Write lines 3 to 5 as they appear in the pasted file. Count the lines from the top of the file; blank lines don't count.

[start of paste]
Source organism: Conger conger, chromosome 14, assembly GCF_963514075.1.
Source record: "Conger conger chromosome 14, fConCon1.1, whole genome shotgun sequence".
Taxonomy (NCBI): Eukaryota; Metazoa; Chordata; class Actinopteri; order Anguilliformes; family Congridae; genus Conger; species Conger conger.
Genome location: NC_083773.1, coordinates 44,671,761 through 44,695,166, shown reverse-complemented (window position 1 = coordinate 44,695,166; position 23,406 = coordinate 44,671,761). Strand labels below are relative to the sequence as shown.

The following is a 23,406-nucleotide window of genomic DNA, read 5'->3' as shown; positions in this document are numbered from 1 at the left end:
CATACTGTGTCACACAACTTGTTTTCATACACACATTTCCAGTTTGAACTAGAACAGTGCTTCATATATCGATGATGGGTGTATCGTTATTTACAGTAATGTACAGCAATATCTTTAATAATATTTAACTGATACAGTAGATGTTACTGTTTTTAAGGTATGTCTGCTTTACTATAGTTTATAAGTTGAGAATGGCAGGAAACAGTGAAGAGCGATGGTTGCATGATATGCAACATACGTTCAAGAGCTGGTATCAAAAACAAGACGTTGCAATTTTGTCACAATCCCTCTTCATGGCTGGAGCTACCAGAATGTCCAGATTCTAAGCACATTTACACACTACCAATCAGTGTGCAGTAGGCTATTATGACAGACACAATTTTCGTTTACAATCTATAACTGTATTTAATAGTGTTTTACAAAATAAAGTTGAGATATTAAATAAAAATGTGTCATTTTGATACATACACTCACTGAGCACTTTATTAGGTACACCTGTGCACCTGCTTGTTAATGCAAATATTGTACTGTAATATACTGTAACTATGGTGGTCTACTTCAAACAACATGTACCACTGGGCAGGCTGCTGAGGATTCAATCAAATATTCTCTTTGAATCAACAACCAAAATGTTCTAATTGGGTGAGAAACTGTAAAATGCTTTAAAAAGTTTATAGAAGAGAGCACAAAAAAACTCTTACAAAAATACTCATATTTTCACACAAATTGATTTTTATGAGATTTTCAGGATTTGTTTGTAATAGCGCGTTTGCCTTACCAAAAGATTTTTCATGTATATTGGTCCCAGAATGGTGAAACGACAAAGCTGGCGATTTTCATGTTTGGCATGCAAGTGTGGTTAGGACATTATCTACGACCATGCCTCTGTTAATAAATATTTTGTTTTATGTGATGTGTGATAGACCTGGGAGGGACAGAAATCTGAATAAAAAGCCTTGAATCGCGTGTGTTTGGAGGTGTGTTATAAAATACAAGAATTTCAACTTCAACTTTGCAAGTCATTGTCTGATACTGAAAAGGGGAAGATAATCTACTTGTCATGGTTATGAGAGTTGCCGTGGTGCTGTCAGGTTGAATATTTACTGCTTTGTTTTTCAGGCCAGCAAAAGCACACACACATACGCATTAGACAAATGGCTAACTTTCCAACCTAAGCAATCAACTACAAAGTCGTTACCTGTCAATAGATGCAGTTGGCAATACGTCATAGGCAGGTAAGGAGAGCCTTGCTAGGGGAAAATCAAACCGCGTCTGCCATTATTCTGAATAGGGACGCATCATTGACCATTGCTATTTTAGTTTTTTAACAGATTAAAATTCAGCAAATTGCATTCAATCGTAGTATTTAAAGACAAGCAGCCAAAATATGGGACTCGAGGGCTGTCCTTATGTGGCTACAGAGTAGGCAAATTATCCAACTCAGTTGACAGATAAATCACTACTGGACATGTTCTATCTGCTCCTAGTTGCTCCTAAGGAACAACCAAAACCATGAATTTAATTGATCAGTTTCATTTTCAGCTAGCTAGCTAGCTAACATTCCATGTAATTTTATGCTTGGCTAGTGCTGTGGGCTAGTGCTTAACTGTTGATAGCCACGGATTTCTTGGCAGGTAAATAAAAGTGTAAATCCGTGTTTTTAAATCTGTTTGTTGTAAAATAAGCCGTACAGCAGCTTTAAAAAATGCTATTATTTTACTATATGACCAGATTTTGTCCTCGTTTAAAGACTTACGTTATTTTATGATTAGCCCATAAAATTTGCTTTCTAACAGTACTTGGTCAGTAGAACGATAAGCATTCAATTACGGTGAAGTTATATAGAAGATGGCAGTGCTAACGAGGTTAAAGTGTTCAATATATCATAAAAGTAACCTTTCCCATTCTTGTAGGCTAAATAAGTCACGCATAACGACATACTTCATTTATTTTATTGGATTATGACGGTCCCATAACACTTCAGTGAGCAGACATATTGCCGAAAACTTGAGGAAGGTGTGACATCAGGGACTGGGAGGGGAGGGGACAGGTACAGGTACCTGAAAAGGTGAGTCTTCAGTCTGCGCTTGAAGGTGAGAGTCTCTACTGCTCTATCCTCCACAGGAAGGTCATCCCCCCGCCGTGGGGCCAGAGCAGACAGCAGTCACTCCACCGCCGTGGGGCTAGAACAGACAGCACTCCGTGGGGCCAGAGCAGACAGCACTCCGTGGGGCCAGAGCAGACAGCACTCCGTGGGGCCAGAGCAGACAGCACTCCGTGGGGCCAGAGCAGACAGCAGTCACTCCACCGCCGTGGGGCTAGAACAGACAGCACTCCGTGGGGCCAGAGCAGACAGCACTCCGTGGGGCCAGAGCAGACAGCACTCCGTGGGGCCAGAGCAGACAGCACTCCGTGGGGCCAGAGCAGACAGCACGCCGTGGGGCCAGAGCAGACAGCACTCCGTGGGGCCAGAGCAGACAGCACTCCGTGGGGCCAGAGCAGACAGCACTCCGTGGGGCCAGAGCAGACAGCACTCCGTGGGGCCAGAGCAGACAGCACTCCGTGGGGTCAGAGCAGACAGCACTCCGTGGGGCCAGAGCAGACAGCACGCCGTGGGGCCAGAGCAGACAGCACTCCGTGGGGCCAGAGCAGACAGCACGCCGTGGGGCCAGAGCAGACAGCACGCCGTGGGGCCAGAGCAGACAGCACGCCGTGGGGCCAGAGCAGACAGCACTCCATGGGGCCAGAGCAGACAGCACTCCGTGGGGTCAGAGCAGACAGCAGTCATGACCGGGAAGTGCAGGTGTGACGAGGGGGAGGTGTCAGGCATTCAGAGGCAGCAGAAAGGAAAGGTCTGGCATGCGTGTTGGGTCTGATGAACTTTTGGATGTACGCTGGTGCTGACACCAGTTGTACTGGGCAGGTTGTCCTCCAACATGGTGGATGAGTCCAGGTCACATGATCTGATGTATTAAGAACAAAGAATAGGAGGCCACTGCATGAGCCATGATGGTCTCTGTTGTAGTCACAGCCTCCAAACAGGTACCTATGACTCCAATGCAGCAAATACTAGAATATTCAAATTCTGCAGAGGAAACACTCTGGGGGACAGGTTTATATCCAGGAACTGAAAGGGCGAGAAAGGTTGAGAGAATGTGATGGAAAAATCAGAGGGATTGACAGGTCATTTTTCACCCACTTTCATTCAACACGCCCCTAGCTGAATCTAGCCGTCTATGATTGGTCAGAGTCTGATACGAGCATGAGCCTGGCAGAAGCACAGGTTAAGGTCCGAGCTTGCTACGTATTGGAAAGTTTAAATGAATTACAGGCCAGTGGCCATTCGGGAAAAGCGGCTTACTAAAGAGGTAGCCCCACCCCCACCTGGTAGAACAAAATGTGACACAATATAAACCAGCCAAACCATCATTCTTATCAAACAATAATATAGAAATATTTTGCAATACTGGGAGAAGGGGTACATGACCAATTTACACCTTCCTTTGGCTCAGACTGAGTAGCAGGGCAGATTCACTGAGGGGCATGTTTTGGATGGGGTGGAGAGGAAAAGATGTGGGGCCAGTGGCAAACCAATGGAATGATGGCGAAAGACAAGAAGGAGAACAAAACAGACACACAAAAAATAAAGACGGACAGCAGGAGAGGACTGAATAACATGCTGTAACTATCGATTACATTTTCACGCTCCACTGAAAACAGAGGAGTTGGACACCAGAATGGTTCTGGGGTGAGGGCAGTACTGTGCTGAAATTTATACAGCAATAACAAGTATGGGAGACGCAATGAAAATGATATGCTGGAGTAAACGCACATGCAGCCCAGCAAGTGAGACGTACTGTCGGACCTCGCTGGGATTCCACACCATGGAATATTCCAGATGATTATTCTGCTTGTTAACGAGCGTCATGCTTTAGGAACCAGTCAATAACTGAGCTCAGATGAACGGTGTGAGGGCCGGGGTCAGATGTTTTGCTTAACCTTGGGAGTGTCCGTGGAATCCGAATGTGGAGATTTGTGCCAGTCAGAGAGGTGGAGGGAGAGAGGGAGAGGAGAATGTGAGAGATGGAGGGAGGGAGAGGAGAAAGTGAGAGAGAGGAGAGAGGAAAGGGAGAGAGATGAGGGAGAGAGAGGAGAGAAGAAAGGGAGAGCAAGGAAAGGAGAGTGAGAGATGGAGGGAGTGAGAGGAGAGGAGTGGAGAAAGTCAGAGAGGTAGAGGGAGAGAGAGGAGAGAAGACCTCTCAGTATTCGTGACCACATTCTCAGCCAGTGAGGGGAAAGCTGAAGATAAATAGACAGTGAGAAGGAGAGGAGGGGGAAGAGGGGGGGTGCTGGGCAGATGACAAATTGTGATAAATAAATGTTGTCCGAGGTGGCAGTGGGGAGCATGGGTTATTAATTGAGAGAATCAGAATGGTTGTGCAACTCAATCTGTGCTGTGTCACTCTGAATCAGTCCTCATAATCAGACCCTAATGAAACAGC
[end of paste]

Taxonomy (NCBI): Eukaryota; Metazoa; Chordata; class Actinopteri; order Anguilliformes; family Congridae; genus Conger; species Conger conger.
Genome location: NC_083773.1, coordinates 44,671,761 through 44,695,166, shown reverse-complemented (window position 1 = coordinate 44,695,166; position 23,406 = coordinate 44,671,761). Strand labels below are relative to the sequence as shown.

The following is a 23,406-nucleotide window of genomic DNA, read 5'->3' as shown; positions in this document are numbered from 1 at the left end: